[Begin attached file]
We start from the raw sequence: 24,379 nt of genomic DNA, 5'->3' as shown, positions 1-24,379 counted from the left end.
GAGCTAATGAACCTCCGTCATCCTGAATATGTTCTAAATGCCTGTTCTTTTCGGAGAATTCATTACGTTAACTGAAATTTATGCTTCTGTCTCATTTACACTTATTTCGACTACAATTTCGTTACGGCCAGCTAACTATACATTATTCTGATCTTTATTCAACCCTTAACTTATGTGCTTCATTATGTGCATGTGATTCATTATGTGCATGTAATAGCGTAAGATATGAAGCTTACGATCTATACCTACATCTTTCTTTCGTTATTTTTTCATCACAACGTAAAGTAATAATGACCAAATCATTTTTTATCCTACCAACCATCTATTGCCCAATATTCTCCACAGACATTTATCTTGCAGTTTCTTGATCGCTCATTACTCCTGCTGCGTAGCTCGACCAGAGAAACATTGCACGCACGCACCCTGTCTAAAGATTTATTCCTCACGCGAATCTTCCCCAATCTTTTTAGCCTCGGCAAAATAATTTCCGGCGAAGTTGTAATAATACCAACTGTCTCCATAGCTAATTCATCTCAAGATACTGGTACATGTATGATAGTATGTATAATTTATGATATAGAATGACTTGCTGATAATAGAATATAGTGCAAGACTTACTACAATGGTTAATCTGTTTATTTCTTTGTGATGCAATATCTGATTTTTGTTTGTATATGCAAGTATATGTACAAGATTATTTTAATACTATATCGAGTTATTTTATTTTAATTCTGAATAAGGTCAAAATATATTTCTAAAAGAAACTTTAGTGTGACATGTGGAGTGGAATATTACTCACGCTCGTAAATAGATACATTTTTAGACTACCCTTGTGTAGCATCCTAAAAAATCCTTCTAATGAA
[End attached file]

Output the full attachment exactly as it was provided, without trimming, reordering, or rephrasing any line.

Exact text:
We start from the raw sequence: 24,379 nt of genomic DNA, 5'->3' as shown, positions 1-24,379 counted from the left end.
GAGCTAATGAACCTCCGTCATCCTGAATATGTTCTAAATGCCTGTTCTTTTCGGAGAATTCATTACGTTAACTGAAATTTATGCTTCTGTCTCATTTACACTTATTTCGACTACAATTTCGTTACGGCCAGCTAACTATACATTATTCTGATCTTTATTCAACCCTTAACTTATGTGCTTCATTATGTGCATGTGATTCATTATGTGCATGTAATAGCGTAAGATATGAAGCTTACGATCTATACCTACATCTTTCTTTCGTTATTTTTTCATCACAACGTAAAGTAATAATGACCAAATCATTTTTTATCCTACCAACCATCTATTGCCCAATATTCTCCACAGACATTTATCTTGCAGTTTCTTGATCGCTCATTACTCCTGCTGCGTAGCTCGACCAGAGAAACATTGCACGCACGCACCCTGTCTAAAGATTTATTCCTCACGCGAATCTTCCCCAATCTTTTTAGCCTCGGCAAAATAATTTCCGGCGAAGTTGTAATAATACCAACTGTCTCCATAGCTAATTCATCTCAAGATACTGGTACATGTATGATAGTATGTATAATTTATGATATAGAATGACTTGCTGATAATAGAATATAGTGCAAGACTTACTACAATGGTTAATCTGTTTATTTCTTTGTGATGCAATATCTGATTTTTGTTTGTATATGCAAGTATATGTACAAGATTATTTTAATACTATATCGAGTTATTTTATTTTAATTCTGAATAAGGTCAAAATATATTTCTAAAAGAAACTTTAGTGTGACATGTGGAGTGGAATATTACTCACGCTCGTAAATAGATACATTTTTAGACTACCCTTGTGTAGCATCCTAAAAAATCCTTCTAATGAA